People visit car review sites, because they might be interested in purchasing a new vehicle and they seek the expert opinion of automotive journalists to help guide their decision. People read investment blogs, because they might want to learn how they can better get their money to work for them in hopes of earning better returns on their investments. This all only makes sense.
And indeed, people come around to the blogs of Internet marketers like John Chow, Neil Patel and Zac Johnson, because they want to learn how they too can get rich and live the dot com lifestyle by making money online. If any of these sites — related to automotive, investment, or Internet marketing, among a near infinite number of other subject areas — were run by amateurs and novices who don’t really know anything about the respective industries, they would be far less likely to get any level of meaningful traffic.
Readers are in search of the guidance, advice and insight that experienced experts can provide. They want to learn from individuals who know more than they do, just as they would were they to pursue a more traditional education through some sort of school or training program.
But herein lies a very important distinction between the online world of advice and information-seeking and the offline world of the traditional classroom. While complex terminology and jargon quickly become the norm when you’re going to college or university, they can be incredibly off-putting to the first-time reader of an “expert” blog.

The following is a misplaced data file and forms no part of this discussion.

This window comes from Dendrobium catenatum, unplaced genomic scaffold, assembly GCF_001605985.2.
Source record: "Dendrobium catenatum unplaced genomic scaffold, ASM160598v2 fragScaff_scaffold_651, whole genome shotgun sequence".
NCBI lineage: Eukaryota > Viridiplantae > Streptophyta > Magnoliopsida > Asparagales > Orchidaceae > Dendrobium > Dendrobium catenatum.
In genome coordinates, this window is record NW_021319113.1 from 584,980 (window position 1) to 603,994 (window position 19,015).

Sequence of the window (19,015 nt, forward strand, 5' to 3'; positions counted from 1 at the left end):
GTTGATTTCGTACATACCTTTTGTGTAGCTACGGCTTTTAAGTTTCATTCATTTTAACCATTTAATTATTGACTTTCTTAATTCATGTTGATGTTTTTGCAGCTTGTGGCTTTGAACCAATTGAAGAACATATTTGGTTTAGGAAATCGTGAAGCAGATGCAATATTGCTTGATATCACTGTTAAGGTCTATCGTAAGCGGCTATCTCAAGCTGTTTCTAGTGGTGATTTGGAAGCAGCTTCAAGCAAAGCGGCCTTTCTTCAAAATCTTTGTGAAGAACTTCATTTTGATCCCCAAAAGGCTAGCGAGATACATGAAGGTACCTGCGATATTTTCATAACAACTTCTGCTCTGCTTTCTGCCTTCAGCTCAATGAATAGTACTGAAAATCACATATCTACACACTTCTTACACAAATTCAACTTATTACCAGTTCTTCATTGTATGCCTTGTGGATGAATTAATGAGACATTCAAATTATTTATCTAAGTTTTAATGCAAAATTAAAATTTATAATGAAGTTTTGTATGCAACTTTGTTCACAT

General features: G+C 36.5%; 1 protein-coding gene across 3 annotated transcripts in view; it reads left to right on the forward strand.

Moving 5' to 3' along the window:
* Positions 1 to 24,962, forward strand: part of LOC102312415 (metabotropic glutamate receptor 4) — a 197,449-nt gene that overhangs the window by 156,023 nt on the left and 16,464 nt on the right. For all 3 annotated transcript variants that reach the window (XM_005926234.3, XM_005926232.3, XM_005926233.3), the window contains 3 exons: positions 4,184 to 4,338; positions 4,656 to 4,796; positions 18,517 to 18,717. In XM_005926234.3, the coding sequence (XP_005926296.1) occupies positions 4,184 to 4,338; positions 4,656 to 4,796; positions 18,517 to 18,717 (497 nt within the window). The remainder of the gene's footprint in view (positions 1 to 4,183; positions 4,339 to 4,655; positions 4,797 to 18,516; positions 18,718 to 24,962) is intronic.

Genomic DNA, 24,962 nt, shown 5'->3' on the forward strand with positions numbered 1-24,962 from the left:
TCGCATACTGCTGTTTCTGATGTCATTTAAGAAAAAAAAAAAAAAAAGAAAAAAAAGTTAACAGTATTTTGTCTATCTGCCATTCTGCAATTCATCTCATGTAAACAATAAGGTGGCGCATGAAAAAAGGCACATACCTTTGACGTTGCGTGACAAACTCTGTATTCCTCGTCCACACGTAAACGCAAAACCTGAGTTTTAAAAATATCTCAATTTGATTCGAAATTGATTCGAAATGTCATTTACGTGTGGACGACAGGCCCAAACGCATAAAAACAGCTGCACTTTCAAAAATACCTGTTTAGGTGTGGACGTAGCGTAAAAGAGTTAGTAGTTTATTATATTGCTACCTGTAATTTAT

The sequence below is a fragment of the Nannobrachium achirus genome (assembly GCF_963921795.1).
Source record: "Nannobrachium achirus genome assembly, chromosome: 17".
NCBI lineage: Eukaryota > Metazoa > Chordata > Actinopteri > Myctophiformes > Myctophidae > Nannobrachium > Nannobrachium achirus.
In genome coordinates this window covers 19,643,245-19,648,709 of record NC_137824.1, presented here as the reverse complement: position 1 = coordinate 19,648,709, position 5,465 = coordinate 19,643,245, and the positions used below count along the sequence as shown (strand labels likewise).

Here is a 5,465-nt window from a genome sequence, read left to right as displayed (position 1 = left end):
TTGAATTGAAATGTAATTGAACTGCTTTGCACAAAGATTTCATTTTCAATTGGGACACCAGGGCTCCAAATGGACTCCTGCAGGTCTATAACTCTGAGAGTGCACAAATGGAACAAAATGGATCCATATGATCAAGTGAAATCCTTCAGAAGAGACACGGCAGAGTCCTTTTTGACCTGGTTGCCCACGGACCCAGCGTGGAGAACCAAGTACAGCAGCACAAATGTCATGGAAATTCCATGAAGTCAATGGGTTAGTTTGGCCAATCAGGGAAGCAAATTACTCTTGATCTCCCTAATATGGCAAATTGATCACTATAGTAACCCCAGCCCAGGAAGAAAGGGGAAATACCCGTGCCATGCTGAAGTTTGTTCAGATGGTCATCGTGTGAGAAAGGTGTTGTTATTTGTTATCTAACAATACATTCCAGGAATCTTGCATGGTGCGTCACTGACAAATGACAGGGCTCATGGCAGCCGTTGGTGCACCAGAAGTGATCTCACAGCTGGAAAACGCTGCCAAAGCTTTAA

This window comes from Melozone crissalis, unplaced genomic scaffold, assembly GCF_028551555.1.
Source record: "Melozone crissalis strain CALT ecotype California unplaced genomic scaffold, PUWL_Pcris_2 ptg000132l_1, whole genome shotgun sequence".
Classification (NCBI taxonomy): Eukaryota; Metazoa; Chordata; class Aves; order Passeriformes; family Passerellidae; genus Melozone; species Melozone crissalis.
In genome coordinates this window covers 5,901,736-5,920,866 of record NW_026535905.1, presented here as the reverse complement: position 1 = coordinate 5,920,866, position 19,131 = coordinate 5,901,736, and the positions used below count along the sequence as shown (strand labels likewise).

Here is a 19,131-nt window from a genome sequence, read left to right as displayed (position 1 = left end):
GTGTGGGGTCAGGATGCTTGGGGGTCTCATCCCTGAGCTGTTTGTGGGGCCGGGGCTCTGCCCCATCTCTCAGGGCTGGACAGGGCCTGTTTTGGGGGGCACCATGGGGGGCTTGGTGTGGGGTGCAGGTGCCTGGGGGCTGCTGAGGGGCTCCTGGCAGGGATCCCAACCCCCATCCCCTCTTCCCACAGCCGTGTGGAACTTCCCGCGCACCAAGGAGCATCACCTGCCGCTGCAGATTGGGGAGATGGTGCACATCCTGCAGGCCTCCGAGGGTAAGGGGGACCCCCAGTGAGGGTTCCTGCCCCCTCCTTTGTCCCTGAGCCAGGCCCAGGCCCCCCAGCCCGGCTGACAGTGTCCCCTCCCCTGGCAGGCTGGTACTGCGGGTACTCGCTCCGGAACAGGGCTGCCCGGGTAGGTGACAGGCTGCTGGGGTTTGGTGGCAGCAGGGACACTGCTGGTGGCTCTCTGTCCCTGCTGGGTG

It’s not that industry and niche-specific language should be avoided altogether. It’s that expert bloggers need to be cognizant of the divide between their level of knowledge and the level of the knowledge of their target audience. Using language and lingo that is obscure and known only to the few can have the exact opposite effect that you desire.
You want to be viewed as the trusted and knowledgeable expert. If you use too much jargon and lingo, you could end up sounding like an unapproachable and inhuman elitist who feels he is “better” than his audience. Even if you actually think that you are superior in one way or another — the fact of the matter is that you are “better” if you want to be perceived as an “expert” — you should avoid having a public persona of being too much of an elitist.
This all boils down to one very simple but often overlooked fact: people don’t want to feel dumb. They might be seeking your advice, insight and guidance, but they don’t want to feel like you’re looking down on them. They also don’t want to encounter a blog post where they’re forced to Google the definition of every third word. That’s a frustrating and infuriating experience and it’s one that they’ll ultimately avoid.
Use more accessible, everyday language wherever possible if you want to invite the largest and most mainstream audience possible. Of course, if the subject matter of your blog is incredibly niche and esoteric to begin with, maybe it’s not so bad to use the most accurate terminology possible. Otherwise, you might appear as too much of a layperson.